Wednesday, January 04, 2006

Good News at the Alamo

During the Christmas holidays, my family spent Christmas overlooking the Guadalupe River in wonderful Gruene, TX. Gruene is close to New Braunfels, which is just half an hour north of San Antonio/Floresville (where we started our first church and lived for a little over three years). Our children are old enough now to appreciate the Alamo, so we left the Riverwalk to visit this sacred shrine of Texans. It provided a great backdrop for Christmas picts even though it was closed for the holidays.

While in front of the Alamo, I noticed a man(the picture below is not the actual man, but he must have taken the same preaching class) standing on a step in the courtyard, making a lot of noise with his preachy voice while waiving his Bible. I soon realized that he was preaching—a street preacher of sorts. I saw people walking by him, but no one listening and none stopping to pay any attention. He was at best an attractive nuisance, drawing people’s attention enough to make sure he wasn’t a terrorist, but repelling them with his rhetoric all the same. He was not the angry type I’ve encountered on some city cornters, but was somewhat gentle and even unbothered by the rejection of the crowd.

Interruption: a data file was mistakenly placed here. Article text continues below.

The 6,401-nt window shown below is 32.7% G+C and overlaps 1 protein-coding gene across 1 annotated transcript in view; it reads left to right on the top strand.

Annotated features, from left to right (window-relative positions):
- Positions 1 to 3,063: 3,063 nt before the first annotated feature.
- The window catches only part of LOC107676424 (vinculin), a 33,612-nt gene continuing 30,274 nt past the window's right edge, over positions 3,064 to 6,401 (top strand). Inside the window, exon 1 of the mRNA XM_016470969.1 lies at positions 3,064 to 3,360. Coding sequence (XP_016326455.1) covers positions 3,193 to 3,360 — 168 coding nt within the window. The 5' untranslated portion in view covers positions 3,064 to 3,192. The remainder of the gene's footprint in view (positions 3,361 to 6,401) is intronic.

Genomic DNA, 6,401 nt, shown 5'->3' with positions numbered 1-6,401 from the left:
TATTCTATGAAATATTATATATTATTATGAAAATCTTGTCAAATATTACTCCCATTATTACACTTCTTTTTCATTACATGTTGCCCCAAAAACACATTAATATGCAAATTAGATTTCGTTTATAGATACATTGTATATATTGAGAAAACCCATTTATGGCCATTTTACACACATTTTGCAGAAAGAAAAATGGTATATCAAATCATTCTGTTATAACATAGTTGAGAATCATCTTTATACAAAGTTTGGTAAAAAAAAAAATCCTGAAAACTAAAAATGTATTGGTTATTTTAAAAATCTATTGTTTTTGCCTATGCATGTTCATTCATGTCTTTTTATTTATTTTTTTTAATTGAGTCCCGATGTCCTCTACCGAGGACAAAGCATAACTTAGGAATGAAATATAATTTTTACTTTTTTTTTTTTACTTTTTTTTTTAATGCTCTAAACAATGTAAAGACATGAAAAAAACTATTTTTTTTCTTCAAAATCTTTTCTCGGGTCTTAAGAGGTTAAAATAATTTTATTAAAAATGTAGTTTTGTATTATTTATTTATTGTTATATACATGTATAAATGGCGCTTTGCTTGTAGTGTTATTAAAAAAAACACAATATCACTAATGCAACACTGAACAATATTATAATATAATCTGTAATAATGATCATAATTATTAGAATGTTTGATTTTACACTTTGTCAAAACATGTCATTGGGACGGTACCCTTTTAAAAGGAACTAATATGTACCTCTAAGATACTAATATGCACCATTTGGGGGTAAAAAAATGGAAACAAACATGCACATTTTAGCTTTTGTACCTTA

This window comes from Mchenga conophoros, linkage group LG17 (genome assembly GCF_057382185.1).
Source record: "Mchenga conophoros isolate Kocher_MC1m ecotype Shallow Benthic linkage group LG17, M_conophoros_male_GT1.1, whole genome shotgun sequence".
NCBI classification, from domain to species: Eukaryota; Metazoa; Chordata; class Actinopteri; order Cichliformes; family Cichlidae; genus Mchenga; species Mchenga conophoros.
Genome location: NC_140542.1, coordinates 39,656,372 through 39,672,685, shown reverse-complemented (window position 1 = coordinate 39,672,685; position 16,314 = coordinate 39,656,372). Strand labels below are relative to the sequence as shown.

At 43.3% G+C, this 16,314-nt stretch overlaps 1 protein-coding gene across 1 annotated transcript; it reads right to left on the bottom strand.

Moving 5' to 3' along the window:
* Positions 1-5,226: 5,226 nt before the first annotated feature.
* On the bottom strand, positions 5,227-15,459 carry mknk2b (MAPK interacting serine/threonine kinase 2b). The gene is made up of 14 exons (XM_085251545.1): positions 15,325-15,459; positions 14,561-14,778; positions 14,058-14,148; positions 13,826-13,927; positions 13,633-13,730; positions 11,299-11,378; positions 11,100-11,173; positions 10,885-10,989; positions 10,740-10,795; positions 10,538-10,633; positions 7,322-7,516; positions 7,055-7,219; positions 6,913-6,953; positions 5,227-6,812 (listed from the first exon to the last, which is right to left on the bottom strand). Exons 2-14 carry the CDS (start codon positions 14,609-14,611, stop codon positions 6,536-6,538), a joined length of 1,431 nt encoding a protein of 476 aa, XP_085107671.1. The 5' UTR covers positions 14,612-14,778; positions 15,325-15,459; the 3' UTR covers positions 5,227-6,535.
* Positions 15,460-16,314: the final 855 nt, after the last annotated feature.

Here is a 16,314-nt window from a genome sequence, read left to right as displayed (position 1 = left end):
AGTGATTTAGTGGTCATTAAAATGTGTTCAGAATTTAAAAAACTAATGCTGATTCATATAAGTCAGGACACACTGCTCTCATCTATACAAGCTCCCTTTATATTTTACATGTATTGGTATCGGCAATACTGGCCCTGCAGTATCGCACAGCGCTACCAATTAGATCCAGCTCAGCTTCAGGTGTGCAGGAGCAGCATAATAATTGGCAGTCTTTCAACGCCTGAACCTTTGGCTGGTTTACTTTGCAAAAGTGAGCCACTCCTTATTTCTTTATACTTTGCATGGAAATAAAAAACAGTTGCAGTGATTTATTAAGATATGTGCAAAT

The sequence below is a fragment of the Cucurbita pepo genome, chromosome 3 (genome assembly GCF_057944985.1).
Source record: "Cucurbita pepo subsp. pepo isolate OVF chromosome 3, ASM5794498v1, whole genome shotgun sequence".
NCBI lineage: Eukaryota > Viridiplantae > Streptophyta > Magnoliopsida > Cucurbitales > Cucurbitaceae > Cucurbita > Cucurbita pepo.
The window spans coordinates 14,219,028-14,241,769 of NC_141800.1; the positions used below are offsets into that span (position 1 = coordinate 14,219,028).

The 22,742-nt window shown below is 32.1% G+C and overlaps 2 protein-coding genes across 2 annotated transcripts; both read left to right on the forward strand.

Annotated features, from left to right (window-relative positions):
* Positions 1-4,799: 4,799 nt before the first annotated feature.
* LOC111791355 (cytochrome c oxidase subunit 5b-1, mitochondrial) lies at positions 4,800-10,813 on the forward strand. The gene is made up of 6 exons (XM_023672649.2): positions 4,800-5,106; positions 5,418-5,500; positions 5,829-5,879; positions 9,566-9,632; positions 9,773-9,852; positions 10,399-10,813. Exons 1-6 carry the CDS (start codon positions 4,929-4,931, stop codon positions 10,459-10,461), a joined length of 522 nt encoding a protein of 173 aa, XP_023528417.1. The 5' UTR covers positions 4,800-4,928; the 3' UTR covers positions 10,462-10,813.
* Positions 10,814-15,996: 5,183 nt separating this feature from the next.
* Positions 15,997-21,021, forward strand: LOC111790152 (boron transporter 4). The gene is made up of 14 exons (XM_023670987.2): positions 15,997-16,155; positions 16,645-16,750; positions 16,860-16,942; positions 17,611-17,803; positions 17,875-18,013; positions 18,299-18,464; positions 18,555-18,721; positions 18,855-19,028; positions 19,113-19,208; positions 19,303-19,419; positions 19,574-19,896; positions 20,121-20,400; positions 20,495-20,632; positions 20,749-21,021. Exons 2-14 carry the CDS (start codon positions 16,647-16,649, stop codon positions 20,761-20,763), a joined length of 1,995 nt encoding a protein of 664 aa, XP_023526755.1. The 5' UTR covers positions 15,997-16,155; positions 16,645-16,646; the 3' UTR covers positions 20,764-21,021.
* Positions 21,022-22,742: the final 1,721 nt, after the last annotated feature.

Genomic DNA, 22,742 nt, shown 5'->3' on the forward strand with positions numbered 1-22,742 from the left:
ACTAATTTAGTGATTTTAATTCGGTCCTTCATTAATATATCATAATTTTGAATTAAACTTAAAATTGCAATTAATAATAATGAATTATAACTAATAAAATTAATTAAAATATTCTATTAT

As I thought about his failure to communicate, I considered it to be a great shame that a wonderful message of Good News could be so poorly handled. As best I could tell, the message of the preacher was about Jesus and I think I even heard the word grace, but all of us perceived the man to be a bit crazy and that he cared more about the message and the delivery than those who were walking by him. I wonder what impact he would have if he had taken a different strategy, like volunteering as a tour guide, handing out bottled water on such a warm day, or offering to take pictures of the families like mine posing in front of the Alamo. He could have had more of a chance to get to know his audience and shared the love of Jesus through his service and actions. Maybe he would have been even more effective being at home with his family on Christmas Day or taking food to a next door neighbor who was in need.

I guess I shouldn’t be so hard on this street preacher, for I know that there have too many times I have been him in the pulpit as well as in my neighborhood and family.


Post a Comment

<< Home